neil gaiman does it again with an intricately plotted and inevitable-feeling musing on the life and times of modern day deities. in this one, the sons of african/caribbean storyteller spirit anansi quest about the diaspora coming to terms with their power, finding love, and resolving their daddy issues. both wry and profound.
A perfect example of an "enjoyable read", this book keeps you entertained throughout. A bit of magic, a bit of fantasy, and a bit of humor all come together in this clever take on life...and an ornery boy.
A tall tale by his author with a VERY vivid imagination. Lots of interesting characters and a story to keep you guessing to the end.
I adore Gaiman, but this is not one of my favorites.
really a good, fun read. a great companion piece to "american gods." also a really fun thing to read a book where the default race is black and only white people are noted.
the sequel to American Gods. I love Neil Gaiman, and this book was awesome, but not QUITE as awesome as its predecessor. Still a fun read for fans of the author/genre.
Ok. This book made me a Neil Gaiman fan! It is spectacular. It was crafty and hilarious. If you get a chance to listen to the audio version by Lenny Henry, I highly recommend it.
"Anansi Boys" is a brilliantly hilarious story of what happens when your father happens to be the trickster god Anansi, and he dies suddenly, leaving you even more embarrassed than ever, just in time for the brother you never met to come crashing into your life and make it even worse.
"Anansi Boys" is related to Gaiman's earlier novel "American Gods" ... and if you thought Odin was a treat, Anansi is light years funnier.)
In "Anansi Boys," the characters are so engaging and real that I was cracking up at the misfortune and bad luck Fat Charlie had to be the son of Anansi.
I was interested in reading one of Neil Gaiman's books after having read "Good Omens," which he co-authored with Terry Pratchett. I like Gaiman's writing style and the story was interesting. I enjoyed the book, but not really enough to read it again.
Amazingly funny story about family, life and a little magic!
Fat Charlie was dubbed so by his dad when just a chubby child. Unfortunately, even though he shed the pounds the name stuck. Many years later Fat Charlie is living an unremarkable life, with a crappy job and a girlfriend who insists on making him "wait until marriage". When Charlie's dad dies he learns some amazingly unbelieveable things and his boring life is forever changed.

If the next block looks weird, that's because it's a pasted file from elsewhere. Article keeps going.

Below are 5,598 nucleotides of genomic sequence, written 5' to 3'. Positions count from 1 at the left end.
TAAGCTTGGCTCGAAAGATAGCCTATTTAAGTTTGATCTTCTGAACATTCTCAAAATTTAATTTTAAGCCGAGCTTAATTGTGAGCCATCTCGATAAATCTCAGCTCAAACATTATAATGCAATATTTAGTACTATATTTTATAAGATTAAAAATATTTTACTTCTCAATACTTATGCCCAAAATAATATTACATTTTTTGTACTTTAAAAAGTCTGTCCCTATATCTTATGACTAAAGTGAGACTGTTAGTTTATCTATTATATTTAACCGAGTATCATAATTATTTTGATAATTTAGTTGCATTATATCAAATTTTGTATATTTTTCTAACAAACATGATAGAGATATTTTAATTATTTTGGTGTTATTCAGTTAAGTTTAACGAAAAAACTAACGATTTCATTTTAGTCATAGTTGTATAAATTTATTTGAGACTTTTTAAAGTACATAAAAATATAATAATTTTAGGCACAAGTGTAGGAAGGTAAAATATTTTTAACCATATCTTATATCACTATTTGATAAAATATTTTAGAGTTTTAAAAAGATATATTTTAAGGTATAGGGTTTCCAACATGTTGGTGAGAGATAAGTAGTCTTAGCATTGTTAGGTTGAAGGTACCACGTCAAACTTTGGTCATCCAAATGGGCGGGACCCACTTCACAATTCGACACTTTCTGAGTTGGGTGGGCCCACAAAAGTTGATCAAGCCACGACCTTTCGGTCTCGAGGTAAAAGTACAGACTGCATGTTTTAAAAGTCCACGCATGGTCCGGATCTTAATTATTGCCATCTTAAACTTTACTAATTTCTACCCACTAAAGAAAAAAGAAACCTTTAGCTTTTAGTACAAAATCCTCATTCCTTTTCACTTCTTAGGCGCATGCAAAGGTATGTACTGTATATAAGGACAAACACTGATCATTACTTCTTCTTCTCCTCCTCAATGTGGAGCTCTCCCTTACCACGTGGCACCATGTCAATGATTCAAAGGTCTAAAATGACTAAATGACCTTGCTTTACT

This one has a lot of wit and was just offbeat enough to hold my attention. Charlie is an every-guy sort of character who is easy to like as he bumbles his way through some very odd changes in his life. The book is populated with interesting people and takes a lot of twists and turns that aren't expected. Gaiman wrote it and it reads like a twisted fairy-tale so how can you go wrong with that?
A thoroughly entertaining book. I look forward to seeing how it translates to film.
Neil Gaiman writes an imaginative book sparked by the Anansi tales. Fat Charlie learns that his father -- who dropped dead on a karaoke stage surrounded by blonde tourists -- was actually a God. He finds out he has a brother he never knew about who inherited all the God gifts. Charlie tells a spider to send a message to his brother to drop by sometime. What will happen when Charlie's fiancee Rosie meets Spider? Why is Rosie's mom suddenly in favor of the marriage? And where does Daisy fit into all this? Why (and who) sent his brother away in the first place?
This book is much better if you've read American Gods first! If you've read a lot of fantasy, the plot is rather thin and easily guessed. Definitely middle-of-the-road.
A sequel to American Gods (although you don't have to read that as a prerequisite) Anansi Boys is an expertly woven modern folk tale. I did figure out the main plot twist before it was revealed but that did not detract from the story. Highly enjoyable to the point where I felt like I flew through it even though the real time spent was probably average.
From Publishers Weekly: "Starred Review. If readers found the Sandman series creator's last novel, American Gods, hard to classify, they will be equally nonplussedand equally entertainedby this brilliant mingling of the mundane and the fantastic. "Fat Charlie" Nancy leads a life of comfortable workaholism in London, with a stressful agenting job he doesn't much like, and a pleasant fiancée, Rosie. When Charlie learns of the death of his estranged father in Florida, he attends the funeral and learns two facts that turn his well-ordered existence upside-down: that his father was a human form of Anansi, the African trickster god, and that he has a brother, Spider, who has inherited some of their father's godlike abilities. Spider comes to visit Charlie and gets him fired from his job, steals his fiancée, and is instrumental in having him arrested for embezzlement and suspected of murder. When Charlie resorts to magic to get rid of Spider, who's selfish and unthinking rather than evil, things begin to go very badly for just about everyone. Other charactersincluding Charlie's malevolent boss, Grahame Coats ("an albino ferret in an expensive suit"), witches, police and some of the folk from American Godsare expertly woven into Gaiman's rich myth, which plays off the African folk tales in which Anansi stars. But it's Gaiman's focus on Charlie and Charlie's attempts to return to normalcy that make the story so winningalong with gleeful, hurtling prose." Copyright © Reed Business Information, a division of Reed Elsevier Inc. All rights reserved
It was cute. It's no American Gods...but it didn't actually annoy me, so I enjoyed it. He seems in this one to have fallen pray to the British predilection to cute, sappy endings. Like that Prachet guy. Don't they realize that life can only end in disaster? Still, it as a magic book, and those are good.
Horrible. I hated it so much that I stopped reading it like halfway through.
I have read and liked Gaiman's books before, but reading both this and his more recent 'The Ocean at the End of the Lane' made me wonder if I would like them if I read them again. In this book, there is not a single character with depth. Everyone is either a collection of a few memorable and quirky traits or a caricature. As for the story, it is about believing in yourself. No, seriously. Add in a few magical hijinks, one or two attempts at dramatic scenes, some extraordinary coincidences essential to the plot, and there you have the book. I could see what Gaiman was going for, but for me this book fell flat.
Side note: Really, a fedora is the symbol of being cool and carefree?
When average Joe meets his brother, who is a God, there's bound to be a little sibling rivelry and some love triangles.
Please see my review here
Remainder book. Black mark on bottom pages.
Read once, a nice clean fresh copy.